Federal Reserve chair Jerome Powell speaks during a news conference following the last policy meeting in March. Photo: Chen Mengtong/China News Service/VCG via Getty Images
Federal Reserve officials anticipated that the recent collapse of Silicon Valley Bank was likely to weigh on inflation and the broader U.S. economy, with central bank staff forecasting a "mild recession" later this year, according to minutes of their last policy meeting in late March released on Wednesday.
Why it matters: The minutes offer the most detailed accounting yet of deliberations to push ahead with another rate hike in the wake of bank failures that spooked the financial system — and the risks they viewed for the economy.
The intrigue: According to the minutes from the March 21-22 meeting, "several" Fed officials considered whether to hold rates steady after the banking turmoil to assess further fallout.
- But ultimately those officials, who are not named in the minutes, voted to move forward with another increase. They noted that extraordinary government actions to backstop the banking system had "helped calm conditions in the banking sector and lessen the near-term risks to economic activity and inflation."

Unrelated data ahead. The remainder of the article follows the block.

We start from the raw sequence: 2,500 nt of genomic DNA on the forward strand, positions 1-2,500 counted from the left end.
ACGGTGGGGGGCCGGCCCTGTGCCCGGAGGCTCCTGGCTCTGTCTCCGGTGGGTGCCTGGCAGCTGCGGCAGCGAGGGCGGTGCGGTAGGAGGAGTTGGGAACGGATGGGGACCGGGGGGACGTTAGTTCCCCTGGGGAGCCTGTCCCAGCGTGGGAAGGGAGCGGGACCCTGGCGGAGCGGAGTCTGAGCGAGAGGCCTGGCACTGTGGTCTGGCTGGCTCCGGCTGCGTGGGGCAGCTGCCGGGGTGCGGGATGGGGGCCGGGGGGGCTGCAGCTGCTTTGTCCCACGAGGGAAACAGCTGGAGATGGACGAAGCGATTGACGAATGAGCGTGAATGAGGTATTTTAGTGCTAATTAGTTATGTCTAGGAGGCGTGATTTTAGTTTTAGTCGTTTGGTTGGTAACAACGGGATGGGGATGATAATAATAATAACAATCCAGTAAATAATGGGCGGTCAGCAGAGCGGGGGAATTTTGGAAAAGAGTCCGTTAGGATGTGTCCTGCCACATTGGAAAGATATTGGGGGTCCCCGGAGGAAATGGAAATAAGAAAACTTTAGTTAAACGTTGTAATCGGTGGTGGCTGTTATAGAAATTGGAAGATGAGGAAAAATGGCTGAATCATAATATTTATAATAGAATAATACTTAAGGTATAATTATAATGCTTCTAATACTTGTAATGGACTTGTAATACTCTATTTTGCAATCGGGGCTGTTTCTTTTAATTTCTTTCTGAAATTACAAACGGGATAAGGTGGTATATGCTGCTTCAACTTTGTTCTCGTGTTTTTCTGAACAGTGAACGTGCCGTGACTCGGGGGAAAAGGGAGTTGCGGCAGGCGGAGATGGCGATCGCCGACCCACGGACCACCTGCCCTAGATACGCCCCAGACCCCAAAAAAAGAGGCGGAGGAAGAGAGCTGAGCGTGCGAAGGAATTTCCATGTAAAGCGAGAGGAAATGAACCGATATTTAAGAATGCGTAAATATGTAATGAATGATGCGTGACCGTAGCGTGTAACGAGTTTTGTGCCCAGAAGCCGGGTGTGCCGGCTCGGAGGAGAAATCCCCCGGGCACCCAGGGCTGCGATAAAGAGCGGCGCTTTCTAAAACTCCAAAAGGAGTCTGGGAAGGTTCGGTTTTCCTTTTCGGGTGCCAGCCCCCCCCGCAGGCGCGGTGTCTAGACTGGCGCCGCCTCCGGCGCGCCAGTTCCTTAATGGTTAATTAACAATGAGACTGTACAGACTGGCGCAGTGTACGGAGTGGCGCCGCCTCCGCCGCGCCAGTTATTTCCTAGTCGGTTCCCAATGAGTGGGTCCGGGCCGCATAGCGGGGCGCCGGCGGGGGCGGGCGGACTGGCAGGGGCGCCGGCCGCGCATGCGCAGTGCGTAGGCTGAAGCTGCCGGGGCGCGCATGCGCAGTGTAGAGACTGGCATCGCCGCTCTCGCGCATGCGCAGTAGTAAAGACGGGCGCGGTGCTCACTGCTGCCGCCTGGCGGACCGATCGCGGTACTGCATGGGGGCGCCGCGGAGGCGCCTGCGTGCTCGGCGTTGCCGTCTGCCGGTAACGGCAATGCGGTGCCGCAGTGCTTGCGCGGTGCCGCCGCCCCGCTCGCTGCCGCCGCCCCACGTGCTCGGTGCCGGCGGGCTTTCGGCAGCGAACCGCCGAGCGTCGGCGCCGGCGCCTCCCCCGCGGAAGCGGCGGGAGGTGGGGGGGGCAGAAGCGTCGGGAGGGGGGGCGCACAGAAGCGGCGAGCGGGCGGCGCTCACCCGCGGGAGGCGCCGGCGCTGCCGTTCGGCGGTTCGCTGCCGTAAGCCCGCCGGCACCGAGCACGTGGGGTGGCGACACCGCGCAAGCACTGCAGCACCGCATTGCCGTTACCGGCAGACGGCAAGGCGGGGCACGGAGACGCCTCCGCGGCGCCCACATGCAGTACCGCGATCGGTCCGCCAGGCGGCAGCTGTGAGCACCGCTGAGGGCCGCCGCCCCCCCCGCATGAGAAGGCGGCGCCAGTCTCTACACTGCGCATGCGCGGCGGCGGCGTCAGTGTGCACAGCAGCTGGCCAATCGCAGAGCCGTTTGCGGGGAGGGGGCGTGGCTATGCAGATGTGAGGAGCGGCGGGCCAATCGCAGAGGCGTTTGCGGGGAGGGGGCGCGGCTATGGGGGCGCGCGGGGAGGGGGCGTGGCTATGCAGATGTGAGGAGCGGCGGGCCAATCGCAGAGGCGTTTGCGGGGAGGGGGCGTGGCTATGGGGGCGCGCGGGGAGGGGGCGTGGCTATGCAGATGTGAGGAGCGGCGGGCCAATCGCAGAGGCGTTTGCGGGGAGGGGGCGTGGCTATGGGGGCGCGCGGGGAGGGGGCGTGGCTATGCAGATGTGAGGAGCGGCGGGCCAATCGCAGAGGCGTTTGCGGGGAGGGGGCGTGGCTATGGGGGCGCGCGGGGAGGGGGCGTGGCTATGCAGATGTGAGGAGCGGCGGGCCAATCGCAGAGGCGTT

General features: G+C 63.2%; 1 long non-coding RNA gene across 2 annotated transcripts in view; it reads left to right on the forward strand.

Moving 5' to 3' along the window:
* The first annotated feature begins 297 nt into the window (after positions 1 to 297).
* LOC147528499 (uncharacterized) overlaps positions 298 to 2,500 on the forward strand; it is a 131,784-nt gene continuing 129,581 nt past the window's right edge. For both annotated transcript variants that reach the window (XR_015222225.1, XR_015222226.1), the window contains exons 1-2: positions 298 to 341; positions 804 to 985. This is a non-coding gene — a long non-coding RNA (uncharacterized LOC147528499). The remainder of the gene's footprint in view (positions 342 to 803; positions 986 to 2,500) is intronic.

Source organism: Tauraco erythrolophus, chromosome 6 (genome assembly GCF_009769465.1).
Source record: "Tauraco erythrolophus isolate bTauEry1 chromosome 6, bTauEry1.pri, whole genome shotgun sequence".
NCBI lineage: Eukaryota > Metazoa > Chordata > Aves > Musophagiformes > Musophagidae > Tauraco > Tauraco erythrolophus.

Catch up quick: At the policy meeting, Fed officials agreed to raise rates for the ninth consecutive time by a quarter-percentage point.
- That decision concluded an eventful few weeks in which hotter-than-expected jobs and inflation data briefly opened the door to a larger, half-percentage point rate hike.
- Some Fed officials, according to the minutes, said that move may have been appropriate "in the absence of the recent developments in the banking sector."
Between the lines: At the time of the meeting, Fed staff projected that the economy would enter a "mild recession" later this year before recovering over the next two years, according to the minutes.
- That's a shift from recent months, where staff just expected slower growth and "some softening" in the labor market — conditions that would allow the economy to dodge a recession.
- That is largely due to what Fed staff expects to be lingering effects from the banking crisis, including the possibility of a "credit crunch" where banks pull back on lending.
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